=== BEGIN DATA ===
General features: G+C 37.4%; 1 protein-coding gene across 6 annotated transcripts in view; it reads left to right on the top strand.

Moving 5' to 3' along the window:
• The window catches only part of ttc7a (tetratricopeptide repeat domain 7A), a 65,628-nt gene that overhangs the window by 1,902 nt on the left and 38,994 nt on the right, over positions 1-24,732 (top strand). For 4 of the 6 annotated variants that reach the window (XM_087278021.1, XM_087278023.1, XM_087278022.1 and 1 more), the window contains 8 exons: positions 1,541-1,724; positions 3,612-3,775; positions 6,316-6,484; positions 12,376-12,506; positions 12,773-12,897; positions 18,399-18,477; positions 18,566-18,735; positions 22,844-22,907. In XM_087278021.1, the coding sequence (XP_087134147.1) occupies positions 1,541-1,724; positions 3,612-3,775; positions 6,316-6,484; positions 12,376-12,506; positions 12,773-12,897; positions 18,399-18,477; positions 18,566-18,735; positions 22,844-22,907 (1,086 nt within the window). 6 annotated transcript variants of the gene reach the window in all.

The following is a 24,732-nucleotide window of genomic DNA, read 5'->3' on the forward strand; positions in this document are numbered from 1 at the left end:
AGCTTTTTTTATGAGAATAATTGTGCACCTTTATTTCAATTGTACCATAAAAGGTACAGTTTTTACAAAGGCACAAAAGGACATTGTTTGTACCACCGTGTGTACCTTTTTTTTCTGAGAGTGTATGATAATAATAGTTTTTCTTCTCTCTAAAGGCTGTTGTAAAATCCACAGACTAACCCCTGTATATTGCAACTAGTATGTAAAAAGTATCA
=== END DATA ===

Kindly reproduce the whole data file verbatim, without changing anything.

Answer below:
General features: G+C 37.4%; 1 protein-coding gene across 6 annotated transcripts in view; it reads left to right on the top strand.

Moving 5' to 3' along the window:
• The window catches only part of ttc7a (tetratricopeptide repeat domain 7A), a 65,628-nt gene that overhangs the window by 1,902 nt on the left and 38,994 nt on the right, over positions 1-24,732 (top strand). For 4 of the 6 annotated variants that reach the window (XM_087278021.1, XM_087278023.1, XM_087278022.1 and 1 more), the window contains 8 exons: positions 1,541-1,724; positions 3,612-3,775; positions 6,316-6,484; positions 12,376-12,506; positions 12,773-12,897; positions 18,399-18,477; positions 18,566-18,735; positions 22,844-22,907. In XM_087278021.1, the coding sequence (XP_087134147.1) occupies positions 1,541-1,724; positions 3,612-3,775; positions 6,316-6,484; positions 12,376-12,506; positions 12,773-12,897; positions 18,399-18,477; positions 18,566-18,735; positions 22,844-22,907 (1,086 nt within the window). 6 annotated transcript variants of the gene reach the window in all.

The following is a 24,732-nucleotide window of genomic DNA, read 5'->3' on the forward strand; positions in this document are numbered from 1 at the left end:
AGCTTTTTTTATGAGAATAATTGTGCACCTTTATTTCAATTGTACCATAAAAGGTACAGTTTTTACAAAGGCACAAAAGGACATTGTTTGTACCACCGTGTGTACCTTTTTTTTCTGAGAGTGTATGATAATAATAGTTTTTCTTCTCTCTAAAGGCTGTTGTAAAATCCACAGACTAACCCCTGTATATTGCAACTAGTATGTAAAAAGTATCA